Take Your Parents’ Advice and Share

We all remember how difficult it was to share our toys with brothers and sisters.

Brotherly Love

image credit: platinumblondelife

We’d whine and stomp our foot until reluctantly handing over the Tonka truck or the Matchbox car.

Why is it so difficult for toddlers to share toys?

More importantly, why is it still difficult for adults to share?

This seems especially true when we feel we have something like a great business idea or secret tactic that we use to get traffic online or even a special reason why our hunting honey hole always produces monster bucks.

As the world catches up and moves to the Web as a medium for connections, sharing will be necessary for those looking to succeed.

So Take Your Parents’ Advice and Share

Some reasons why we are reluctant to share

Wanting to keep things for ourselves seems to come natural, almost immediately from birth. Think about it, when your Mom takes something away from you as an infant you may start crying.

As toddlers we’re generally unwilling to share our toys in the sandbox even if we really don’t want to play with them anymore.

As we grow older we loosen up a bit and share more, but really we just become more particular about what we share.

Why are we so protective of things such as ideas?

Here are a few reasons I come up with:

1. We’re afraid somebody will steal

It’s true, if we’re unwilling to share something and someone else wants whatever it is bad enough there is a chance they’ll just steal it from us.

We’ve all seen something stolen from somebody we know, had something stolen from us, or stolen something ourselves.

It happens.

So naturally we are protective of our most prized possessions such as great business ideas.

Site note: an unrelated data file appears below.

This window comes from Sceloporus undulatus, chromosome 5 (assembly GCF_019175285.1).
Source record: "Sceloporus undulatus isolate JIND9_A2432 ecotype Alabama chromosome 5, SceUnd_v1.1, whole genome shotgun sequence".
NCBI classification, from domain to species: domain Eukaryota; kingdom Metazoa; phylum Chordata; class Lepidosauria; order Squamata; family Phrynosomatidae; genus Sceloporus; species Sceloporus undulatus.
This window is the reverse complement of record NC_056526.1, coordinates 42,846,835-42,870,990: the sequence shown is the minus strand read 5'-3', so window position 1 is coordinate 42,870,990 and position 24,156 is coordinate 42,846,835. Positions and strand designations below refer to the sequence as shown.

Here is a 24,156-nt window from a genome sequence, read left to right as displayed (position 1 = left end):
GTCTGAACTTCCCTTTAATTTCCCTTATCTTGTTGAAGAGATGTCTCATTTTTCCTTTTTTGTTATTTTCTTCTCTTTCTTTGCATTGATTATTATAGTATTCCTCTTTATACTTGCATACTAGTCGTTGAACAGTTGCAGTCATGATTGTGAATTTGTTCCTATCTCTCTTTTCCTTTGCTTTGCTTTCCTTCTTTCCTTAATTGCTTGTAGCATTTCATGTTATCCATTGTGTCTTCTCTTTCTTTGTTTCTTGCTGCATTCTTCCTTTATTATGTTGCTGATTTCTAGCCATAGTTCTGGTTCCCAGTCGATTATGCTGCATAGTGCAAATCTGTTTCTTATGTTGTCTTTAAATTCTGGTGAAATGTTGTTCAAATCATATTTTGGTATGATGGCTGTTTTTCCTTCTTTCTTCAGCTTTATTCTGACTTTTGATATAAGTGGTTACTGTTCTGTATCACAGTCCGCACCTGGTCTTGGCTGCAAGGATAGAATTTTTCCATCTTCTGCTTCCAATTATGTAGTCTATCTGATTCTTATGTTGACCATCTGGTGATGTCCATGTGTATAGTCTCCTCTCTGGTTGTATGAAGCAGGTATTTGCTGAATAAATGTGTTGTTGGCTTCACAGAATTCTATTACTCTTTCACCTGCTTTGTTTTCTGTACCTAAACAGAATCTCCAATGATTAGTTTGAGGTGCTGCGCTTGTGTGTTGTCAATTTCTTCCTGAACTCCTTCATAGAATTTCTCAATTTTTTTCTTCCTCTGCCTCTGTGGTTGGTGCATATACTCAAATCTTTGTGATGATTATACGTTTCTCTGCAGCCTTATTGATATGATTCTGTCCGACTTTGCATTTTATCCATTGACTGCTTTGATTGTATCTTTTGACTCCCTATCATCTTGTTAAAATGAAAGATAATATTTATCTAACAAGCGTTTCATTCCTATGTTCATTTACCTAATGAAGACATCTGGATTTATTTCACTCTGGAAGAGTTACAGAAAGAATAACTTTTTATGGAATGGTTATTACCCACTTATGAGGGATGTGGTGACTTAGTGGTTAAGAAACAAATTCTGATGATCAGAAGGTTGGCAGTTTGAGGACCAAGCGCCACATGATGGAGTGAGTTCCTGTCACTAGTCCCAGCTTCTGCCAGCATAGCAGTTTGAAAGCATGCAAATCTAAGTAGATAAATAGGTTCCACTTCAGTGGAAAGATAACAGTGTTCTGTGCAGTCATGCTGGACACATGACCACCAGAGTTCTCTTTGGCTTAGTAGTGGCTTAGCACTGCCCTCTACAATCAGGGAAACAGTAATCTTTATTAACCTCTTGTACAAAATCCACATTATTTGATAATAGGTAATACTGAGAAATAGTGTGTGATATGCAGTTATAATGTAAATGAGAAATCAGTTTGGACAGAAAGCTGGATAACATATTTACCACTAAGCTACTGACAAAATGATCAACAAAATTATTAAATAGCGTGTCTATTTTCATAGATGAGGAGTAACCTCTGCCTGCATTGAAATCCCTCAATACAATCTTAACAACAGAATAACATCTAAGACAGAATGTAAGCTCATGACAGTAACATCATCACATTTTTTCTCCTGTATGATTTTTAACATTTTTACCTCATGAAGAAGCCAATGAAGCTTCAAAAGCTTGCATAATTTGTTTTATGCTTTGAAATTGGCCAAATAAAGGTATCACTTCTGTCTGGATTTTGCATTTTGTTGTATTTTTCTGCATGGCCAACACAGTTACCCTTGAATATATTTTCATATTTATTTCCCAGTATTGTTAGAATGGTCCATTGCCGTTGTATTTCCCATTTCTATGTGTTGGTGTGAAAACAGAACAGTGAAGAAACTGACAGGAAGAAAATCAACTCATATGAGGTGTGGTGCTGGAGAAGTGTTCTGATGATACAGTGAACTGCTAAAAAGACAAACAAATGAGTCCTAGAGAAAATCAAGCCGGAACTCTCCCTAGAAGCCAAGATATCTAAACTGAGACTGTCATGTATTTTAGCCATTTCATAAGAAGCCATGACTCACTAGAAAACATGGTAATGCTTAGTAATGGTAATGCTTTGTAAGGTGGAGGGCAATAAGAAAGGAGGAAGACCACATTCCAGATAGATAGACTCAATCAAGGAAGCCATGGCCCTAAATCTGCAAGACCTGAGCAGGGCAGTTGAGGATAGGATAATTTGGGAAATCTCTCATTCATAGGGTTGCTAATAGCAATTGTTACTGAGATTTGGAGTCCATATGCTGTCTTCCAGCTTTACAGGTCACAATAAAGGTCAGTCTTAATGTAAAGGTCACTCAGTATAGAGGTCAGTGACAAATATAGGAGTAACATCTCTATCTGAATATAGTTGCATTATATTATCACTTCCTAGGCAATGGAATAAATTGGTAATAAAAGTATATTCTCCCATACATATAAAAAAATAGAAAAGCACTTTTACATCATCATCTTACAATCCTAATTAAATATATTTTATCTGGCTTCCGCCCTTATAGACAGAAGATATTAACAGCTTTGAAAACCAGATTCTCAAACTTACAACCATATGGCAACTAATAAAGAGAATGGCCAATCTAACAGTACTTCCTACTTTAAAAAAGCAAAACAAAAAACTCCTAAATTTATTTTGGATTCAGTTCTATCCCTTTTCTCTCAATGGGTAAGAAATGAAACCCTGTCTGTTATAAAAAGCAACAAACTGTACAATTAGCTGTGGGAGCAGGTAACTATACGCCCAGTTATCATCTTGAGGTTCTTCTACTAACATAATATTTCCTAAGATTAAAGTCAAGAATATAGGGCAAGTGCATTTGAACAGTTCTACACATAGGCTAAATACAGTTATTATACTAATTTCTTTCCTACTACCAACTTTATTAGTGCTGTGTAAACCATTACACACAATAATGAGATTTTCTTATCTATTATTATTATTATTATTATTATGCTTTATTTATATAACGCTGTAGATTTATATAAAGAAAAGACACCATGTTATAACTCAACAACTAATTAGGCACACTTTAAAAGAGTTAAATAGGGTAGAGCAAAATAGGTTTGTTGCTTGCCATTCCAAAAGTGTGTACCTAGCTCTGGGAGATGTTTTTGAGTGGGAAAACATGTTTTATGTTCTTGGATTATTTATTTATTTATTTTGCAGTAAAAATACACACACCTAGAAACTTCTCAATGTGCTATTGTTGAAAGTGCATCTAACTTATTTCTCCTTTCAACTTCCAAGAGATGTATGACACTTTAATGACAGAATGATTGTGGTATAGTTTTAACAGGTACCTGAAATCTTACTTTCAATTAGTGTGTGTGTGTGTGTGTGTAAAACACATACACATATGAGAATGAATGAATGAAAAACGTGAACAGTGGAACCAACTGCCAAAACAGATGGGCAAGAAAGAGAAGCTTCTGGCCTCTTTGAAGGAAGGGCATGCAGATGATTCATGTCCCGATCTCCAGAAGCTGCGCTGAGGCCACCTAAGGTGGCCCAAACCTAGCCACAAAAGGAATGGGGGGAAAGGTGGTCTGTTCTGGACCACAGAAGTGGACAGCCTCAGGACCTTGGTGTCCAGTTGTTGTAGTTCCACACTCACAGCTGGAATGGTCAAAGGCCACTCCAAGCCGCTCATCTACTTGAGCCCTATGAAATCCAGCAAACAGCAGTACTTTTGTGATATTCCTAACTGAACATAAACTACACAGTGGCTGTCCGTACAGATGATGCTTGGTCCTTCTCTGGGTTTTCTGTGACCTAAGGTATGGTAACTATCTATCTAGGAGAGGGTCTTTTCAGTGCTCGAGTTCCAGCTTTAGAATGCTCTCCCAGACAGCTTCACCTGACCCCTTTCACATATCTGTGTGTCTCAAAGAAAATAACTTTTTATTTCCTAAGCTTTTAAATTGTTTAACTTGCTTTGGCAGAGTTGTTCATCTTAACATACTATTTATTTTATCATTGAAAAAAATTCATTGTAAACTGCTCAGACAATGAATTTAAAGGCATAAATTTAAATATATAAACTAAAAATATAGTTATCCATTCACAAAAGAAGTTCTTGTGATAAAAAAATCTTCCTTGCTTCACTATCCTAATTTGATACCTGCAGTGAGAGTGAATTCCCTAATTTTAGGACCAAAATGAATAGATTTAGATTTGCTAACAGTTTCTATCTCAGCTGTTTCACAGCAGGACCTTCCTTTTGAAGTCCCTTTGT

2. We’re afraid we’ll never get ‘it’ back

Has anyone else had a buddy or a friend who has ‘borrowed’ your screwdriver set or hunting knife or ATV only to never see it again?

I know I have.

Experiencing this makes us a little gun shy about sharing things we perceive as valuable.

3. We worked hard to get ‘it’ so why should somebody else get access so easily?

More so adults we tend to feel like we’ve worked hard (our whole lives – add emphasis) to get our possessions so why should we give them up to others’ who we perceive haven’t worked as hard as us?

It’s a logical response.

4.  Mine

This one covers the first three completely. To keep it short and simple we all have the feeling at times, “It’s mine!”

General benefits of sharing

We may not have realized it growing up, but there were benefits to sharing.

As humans, (most of us) have a natural feeling that when someone shares something with us we should share something of value back with them.

Generally, people want to help each other out.

It’s just a matter of one of the parties setting the initial standard for sharing.

You can be that person.

Sharing will benefit you because you’ll be giving your best knowledge to others. Hopefully it will help them out in their lives.

Also, your reputation as a person willing to share valuable knowledge will prove beneficial for others thus being beneficial for you if you sell products or services.

And even more beneficial, since your competitors are unlikely to share their knowledge, you can gain a competitive edge on them by sharing your knowledge with potential clients, thus increasing your market share.

And while sharing your knowledge does trigger the natural reaction of others to share information back with you, this shouldn’t be a focus of your willingness to share.

Benefits of sharing on the Web

The Web fosters deep connection and communication. Sharing has been taken to a new level as a result of the widespread use of the Web.